Fear of Frying

Get over it

I’ve written pieces like this over the years, and they follow a pattern: I get a craving to fry some food, I figure out a batter — it’s often not the same one as the last time — I do it, and I think, “Why don’t I do this more often?”

It’s not difficult: Fried food you do yourself is almost always superior to anything you buy elsewhere. And it is more fun than almost any other form of cooking. But it’s definitely its own style. 

Inevitably, when I’m frying, I never fail to think of an evening in 1984. My friend Andrea was staying over. I’d gone to a supermarket that tried to demonstrate to its shoppers that it had everything: I came home with calves’ brains, artichokes, and chanterelles, I kid you not. We spent an hour frying those up individually — these were coated only with flour — sprinkling them with salt and lemon, and eating them while we drank white wine. I never had more fun. 

There are downsides. Cleanup is a drag; there is inevitable spatter; decent oil isn’t cheap. The biggest disincentive to fry is that most people don’t practice: They don’t learn to get good at it. Once that happens, you can fry almost anything and the results are phenomenal. And yet …. see the headline. It applies to many people. 

But frying is easy. 

I’m not going to turn this into a primer; those exist in at least three How to Cook Everything books. But I am going to talk about my latest experience, why I loved it so much, and how it can set an example. 

I had eggplant; I had haddock; I had onion; I had cooked millet. These things have little in common; you could stir them all together and have a sort of fried millet dish that would’ve excited no one. Instead, I set a medium pot of oil to heat. I used peanut, though any will do: The keys are freshness and, if possible, not chemically extracted — that is, cold-pressed. That’s expensive, I grant you, and since 99.9 percent of the fried food you get everywhere else uses chemically extracted oil …. Well, your decision. 

I set the heat to medium; I’m not in a hurry and I don’t want to overheat the oil. This can be a leisurely process; there is no urgency. 

While that was happening, I cut up the fish into serving pieces; that takes maybe a minute; likewise the eggplant. I took a thick slice off a big white onion; as I was cooking for myself, that was enough. I pressed millet into balls; because it had been overcooked in the first place, it was quite starchy and that was enough; it needed no binder. 

Then it was time for batter. I craved something thick. Often I fry with just flour or flour-egg-flour (or flour-egg-flour-egg, which is different), or cornmeal, or flour-egg-breadcrumbs, or another combination. I was, however, in the mood for batter and yet I had no eggs.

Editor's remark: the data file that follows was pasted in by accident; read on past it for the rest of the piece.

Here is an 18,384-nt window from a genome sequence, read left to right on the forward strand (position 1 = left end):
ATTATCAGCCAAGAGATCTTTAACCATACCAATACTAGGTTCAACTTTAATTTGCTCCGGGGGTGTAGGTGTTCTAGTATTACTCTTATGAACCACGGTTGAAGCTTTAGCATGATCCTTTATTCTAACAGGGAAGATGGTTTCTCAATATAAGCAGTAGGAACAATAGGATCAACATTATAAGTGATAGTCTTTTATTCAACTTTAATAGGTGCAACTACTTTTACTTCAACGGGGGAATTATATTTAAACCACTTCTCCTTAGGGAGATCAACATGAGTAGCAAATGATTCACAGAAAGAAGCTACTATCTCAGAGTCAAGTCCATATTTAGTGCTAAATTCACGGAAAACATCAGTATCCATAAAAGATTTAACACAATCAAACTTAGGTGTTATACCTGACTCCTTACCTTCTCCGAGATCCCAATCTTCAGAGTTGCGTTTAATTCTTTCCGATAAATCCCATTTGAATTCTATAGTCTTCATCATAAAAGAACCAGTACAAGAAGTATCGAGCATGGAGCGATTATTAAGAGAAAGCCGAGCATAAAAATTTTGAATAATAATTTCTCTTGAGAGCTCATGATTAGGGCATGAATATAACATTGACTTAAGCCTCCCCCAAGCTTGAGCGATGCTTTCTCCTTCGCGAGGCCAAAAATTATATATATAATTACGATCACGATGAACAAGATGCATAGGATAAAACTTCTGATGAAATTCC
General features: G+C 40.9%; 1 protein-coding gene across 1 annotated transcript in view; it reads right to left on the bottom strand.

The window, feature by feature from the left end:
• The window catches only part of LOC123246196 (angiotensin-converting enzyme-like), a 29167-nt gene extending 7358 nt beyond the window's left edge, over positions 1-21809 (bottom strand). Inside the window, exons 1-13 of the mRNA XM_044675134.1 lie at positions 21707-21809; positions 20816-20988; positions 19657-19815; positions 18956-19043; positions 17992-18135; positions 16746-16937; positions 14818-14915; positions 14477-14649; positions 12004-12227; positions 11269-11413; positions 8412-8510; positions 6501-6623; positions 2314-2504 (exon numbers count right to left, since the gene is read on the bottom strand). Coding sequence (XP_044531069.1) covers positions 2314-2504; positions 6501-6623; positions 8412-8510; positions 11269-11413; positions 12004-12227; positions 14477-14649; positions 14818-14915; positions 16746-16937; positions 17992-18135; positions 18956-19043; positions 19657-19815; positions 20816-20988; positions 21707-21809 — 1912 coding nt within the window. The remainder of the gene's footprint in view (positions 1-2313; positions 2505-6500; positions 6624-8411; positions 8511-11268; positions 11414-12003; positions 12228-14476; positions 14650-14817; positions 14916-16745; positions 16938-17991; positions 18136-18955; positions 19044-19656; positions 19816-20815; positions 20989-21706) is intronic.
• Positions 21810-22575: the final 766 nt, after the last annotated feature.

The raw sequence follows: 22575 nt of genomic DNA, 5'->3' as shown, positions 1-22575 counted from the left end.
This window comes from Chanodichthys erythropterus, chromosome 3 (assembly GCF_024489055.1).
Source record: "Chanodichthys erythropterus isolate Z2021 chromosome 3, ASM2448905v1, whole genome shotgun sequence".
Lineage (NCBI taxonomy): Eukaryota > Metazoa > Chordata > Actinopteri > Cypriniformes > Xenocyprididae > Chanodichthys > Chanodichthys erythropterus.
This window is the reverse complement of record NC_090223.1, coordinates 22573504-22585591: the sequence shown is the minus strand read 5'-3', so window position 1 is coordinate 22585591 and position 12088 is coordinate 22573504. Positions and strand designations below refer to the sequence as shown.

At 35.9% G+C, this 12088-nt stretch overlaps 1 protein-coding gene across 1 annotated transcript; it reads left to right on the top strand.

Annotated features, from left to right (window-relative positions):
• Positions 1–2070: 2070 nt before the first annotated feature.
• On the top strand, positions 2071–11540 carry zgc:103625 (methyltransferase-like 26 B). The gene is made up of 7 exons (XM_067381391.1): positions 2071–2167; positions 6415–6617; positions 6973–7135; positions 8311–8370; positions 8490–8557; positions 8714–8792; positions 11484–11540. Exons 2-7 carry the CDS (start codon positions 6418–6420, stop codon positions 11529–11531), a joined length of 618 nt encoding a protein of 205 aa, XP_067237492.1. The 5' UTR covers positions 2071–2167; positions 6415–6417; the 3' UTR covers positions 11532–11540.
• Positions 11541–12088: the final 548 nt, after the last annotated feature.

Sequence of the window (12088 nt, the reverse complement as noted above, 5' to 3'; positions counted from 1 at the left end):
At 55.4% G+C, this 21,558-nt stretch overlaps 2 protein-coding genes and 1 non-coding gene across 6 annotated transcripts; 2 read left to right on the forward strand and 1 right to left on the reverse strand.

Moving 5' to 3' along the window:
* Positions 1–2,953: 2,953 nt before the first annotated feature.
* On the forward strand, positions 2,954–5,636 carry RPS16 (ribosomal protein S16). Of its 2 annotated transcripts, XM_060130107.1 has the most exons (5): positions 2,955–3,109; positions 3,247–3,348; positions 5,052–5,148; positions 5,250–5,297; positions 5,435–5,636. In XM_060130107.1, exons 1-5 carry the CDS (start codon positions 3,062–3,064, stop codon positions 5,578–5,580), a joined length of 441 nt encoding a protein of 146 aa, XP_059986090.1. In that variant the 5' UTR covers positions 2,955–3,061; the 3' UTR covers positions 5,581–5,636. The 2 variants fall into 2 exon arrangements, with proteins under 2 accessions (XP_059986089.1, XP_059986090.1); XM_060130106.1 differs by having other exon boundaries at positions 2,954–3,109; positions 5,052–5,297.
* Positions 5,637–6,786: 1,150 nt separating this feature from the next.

So I mixed flour and cornstarch in equal quantities to make a cup or so, added a teaspoon of baking powder, some salt, and ice water to make a thick but slightly drippy batter — tempura without egg, really. There are reasons for each of these decisions, but combinations would’ve been fine also: You can make a perfectly suitable batter with flour and water. 

At this point, I was ready to test the oil, which had been heating for about 15 minutes. If it’s smoking you know it’s too hot. If it looks thin and shimmery you’re in the ballpark. A good thermometer like a ThermoPop helps, and 350 degrees is almost always right, though sometimes 330 or 375 is better (and really it’s all ballpark). 

I just dropped in a few grains of millet; if your food sinks halfway and then bounces to the top, it’s perfect. If it sinks and stays there, the oil is too cold; if it doesn’t sink at all, it’s too hot. But if it’s too hot, and it’s not smoking, and the stuff isn’t browning too fast, it’s not too hot, and it’s going to cool off fast as you put stuff in it, so that’s not too big a deal. Once you start frying, your job is to regulate the heat so the food fries steadily, bubbles merrily away, and browns gradually. That part is super easy and fun. 

I fried the millet balls without batter. When they were finished, I dipped them in mayo and munched immediately; they were as good as the best french fries and way better than most. Then, I battered my thick onion slice and laid it in there; I added one or two pieces of eggplant. As I said, I was cooking only for myself so I was using a small-ish (4-quart?) pot. When the onion was done — about 5 minutes total, turning once or twice — I held it over the pot with tongs, then put it on a plate — no paper towels etc. were necessary: If the frying is done well and you let the oil drip off the food when you take it out, it’s not oil-soaked. 

I continued adding and removing eggplant pieces until I was ready to add the fish, which is the fastest-cooking thing of all. The whole process, from the first piece of onion to removing the last piece of fish, was about 15 minutes, and the onion, which had quite a bit of mass and a super-hot interior, was still hot when I started eating; my “sauce” was lemon (and salt, of course). Everything was crisp beyond belief and perfectly cooked: Frying keeps food moist even if you do overcook inside, which is unlikely to happen before the exterior browns. 

The particulars: The onion was tender, still flavorful, and juicy; it wasn’t just the dried-out crunch of most onion rings, but a real fried vegetable. The eggplant, creamy, with that crisp exterior, almost like a croquette. The fish I can’t say enough about: The flavor was outstanding, and the flesh was firm, with the crunchy crust. I ate it with my hands. 

I saved the oil in case I wanted to do a repeat performance the next night. What was amazing to me is that the leftovers — there was no onion, but a couple of millet balls, some eggplant, and some fish — were all crisp, not soggy, and flavorful, even cold. What could be better?